Sunday, November 13, 2011

"Oh? Who Did That?"

Just got home from the theater after our first weekend of shows. Have a somewhat pea soup head. Not surprising after seven straight days and nights at the theater, plus two full-length rehearsals before that. Today the kids backstage had out their textbooks and their belabored notebook sheets covered with algebra equations, preparing to re-enter their real world on the morrow.

Opening weekend was fun! Friday kicked off with a champagne reception (and some seriously yummy meatballs) and Sunday David made a video of us. In between, it was the best of times, it was the worst of times. Well, it was never the worst of times, but we did have our visits from the Theater Gremlins, as I've been calling them. Just today I went out in the dark to move a table and fell headlong over a low wall concealing some lights. It sounded like a construction site, but I was strangely unwounded, except for my pride. I was also snatched in Act Two and entrusted with a desperate and essential mission: storm the stage in the next blackout, gallop up the rickety stairs to the "bedroom," grope for a pillow on the "bed," continue groping until I located a teddy bear under said pillow, gallop back down the stairs (no banister, poorly marked, did I mention the blackout?) and meet another crew member across the stage for the teddy hand-off. All within 20 seconds.

Yesterday I lost one of my costumes between my scenes--scenes that necessitate a quick change under the best of circumstances. One of the girls found my dress balled up under the makeup table. I have no one to blame but myself. Soon after the lights came up in a blaze of glory to reveal me and all my students--save one. And where was she, Readers? Sorry she was late, quoth she, several minutes into my sweating. She never mentioned it. Too embarrassed to apologize? Who knows? All I know is that my improv skills are sadly lacking. I was saved from needing them, but it burned me to realize I would have been flailing about a minute later. I could see the rest of my students smiling serenely in the dark, knowing their comrade was AWOL but having faith in either a) their own acting under duress or b) my ability to shovel us all out from under the cliff that was avalanching our way. If "b," that was nice of them, but seriously deluded.

Speaking of my students, I've been having a lot of fun bonding with the teens. We've talked Hunger Games, Princess Diaries, siblings, school but mostly we've talked PERFORMING. Whatever our age, we all get that. Wanting to do it, that is. I'm kind of falling in love with all of them.

I've been marveling at the ridiculous amount of times "David" has to change his tie. Often at a full gallop, as various hands grope for his collar while he speeds past. I've been loving the serenity of "Lisa," who spends most of her scenes hopscotching around the stage but always looks cool as a duchess waiting in the wings. I am agog how FEW times people miss or are late for cues, because with 18 people and 57 changes, there should be more moments when the lights come up on an empty chair. But everyone is doing their job, and doing it with a smile.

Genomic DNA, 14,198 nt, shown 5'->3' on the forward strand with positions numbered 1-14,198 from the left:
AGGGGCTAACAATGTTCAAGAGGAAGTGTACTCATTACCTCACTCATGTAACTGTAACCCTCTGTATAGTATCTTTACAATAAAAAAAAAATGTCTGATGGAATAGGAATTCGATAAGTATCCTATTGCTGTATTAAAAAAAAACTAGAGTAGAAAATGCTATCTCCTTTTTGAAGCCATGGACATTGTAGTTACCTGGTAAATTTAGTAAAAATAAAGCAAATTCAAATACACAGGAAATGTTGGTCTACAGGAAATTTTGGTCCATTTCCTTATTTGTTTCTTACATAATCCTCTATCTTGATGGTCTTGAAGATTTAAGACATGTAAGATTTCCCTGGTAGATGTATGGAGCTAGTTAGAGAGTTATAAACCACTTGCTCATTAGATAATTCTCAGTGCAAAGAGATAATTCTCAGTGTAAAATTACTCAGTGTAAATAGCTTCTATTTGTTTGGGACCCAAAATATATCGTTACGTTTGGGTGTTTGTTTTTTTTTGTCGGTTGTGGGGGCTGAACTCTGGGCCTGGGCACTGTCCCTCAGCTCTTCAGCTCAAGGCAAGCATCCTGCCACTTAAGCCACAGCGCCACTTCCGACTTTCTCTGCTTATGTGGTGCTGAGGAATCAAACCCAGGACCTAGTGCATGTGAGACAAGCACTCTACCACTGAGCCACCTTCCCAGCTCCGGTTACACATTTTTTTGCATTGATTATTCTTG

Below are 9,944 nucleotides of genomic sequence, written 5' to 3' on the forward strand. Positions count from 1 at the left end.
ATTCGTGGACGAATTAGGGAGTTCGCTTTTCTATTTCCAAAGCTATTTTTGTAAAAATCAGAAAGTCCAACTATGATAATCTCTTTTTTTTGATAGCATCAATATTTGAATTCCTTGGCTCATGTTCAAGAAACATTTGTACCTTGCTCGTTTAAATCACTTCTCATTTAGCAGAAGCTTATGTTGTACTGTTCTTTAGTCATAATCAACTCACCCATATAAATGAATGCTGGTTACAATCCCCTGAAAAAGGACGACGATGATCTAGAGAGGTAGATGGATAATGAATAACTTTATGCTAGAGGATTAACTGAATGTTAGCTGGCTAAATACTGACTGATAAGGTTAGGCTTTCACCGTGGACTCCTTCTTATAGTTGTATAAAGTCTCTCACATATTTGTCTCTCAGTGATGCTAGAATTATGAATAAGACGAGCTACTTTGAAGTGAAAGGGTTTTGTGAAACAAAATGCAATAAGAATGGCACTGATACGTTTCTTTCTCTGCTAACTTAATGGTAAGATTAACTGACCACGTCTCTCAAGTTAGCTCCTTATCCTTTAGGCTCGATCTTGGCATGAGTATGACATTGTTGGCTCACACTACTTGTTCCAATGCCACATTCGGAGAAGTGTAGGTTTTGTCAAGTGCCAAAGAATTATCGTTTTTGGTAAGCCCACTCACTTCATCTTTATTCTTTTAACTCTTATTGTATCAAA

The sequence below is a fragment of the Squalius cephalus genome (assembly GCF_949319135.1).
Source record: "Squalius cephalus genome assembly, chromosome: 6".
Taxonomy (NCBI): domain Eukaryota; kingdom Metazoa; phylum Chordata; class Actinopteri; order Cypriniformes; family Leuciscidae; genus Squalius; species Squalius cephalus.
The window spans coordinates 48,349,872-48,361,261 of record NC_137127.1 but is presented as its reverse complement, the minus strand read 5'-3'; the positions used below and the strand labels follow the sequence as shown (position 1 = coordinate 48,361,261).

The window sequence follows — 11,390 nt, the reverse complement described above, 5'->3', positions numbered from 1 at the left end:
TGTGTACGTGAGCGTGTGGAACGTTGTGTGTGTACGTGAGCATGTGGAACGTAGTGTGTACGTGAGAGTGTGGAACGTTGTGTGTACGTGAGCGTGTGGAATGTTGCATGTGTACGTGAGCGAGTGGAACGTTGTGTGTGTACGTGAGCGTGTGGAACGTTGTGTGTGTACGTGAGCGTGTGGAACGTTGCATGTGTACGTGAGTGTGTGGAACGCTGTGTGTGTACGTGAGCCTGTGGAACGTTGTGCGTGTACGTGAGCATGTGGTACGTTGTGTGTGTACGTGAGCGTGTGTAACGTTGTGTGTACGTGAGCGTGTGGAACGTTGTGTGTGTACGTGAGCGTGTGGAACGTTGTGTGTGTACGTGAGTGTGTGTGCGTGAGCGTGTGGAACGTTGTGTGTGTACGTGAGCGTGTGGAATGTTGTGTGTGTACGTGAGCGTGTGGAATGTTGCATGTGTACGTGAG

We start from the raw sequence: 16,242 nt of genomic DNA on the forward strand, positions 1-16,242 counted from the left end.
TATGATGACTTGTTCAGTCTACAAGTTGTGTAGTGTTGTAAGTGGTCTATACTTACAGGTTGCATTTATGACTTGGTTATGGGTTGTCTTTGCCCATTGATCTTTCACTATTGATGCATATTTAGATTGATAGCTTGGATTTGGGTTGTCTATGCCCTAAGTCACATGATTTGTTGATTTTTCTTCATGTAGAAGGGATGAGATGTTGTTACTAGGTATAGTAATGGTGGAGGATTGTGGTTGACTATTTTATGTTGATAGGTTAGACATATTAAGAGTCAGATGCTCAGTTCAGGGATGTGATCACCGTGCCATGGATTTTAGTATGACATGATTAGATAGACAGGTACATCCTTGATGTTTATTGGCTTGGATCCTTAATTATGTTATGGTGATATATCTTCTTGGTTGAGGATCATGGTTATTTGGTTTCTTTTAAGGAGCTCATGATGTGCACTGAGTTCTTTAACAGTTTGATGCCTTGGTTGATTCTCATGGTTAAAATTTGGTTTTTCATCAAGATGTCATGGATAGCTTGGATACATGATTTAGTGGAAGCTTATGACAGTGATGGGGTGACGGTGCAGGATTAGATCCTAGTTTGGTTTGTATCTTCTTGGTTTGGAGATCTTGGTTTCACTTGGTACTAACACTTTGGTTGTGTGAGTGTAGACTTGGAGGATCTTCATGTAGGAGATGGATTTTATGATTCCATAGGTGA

One gal taped us little notes to the mirror on opening night. Another brought us all cards with candy bars attached. Each show a mystery giver has been leaving a box of chocolates or cookies in the center of the dressing room. Jessica cheerfully constructs '60s-era coifs for several ladies every show with nary a complaint. Everyone picks up hastily discarded costumes and hangs them, and is ready for a zipper or jewelry adjustment, or to reposition a bobby pin.

It's almost bizarre how different this group of people seems than the one I sat silently with for six weeks, barely exchanging hellos. Now we're all giggling and whispering, and when we're not, we're sharing some serious stuff and it's lovely. Aside from some errant light cues (and yours truly falling over the furniture) the show is looking gorgeous, and everyone is bringing it. I yearn to be on stage longer, yet I'm puffed up with pride for the people who are.

With all that wonderfulness, I'm still looking forward to a couple days off, to catch up on sleep, watch TV and snuggle with David in the evenings, and most of all to take a break from the 90-minutes daily regimen of hair and makeup to prepare my hair for the Bump-It beehive and my face for the mint green and white period eye makeup with bubble gum lipstick. Not the most flattering colors on me, but fun for a change.

Give me 24 hours and I'm sure I'll be yearning to get back in there and scratch my initials in purple pen on the daily sign-in before spilling out my jewelry and pins beneath the old-fashioned bulb-ringed mirrors: I'M HERE! READY TO PUT ON A SHOW!

1 comment:

Stephanie said...

I can see why you're always sad at the end of a production. You always find great people where ever you go.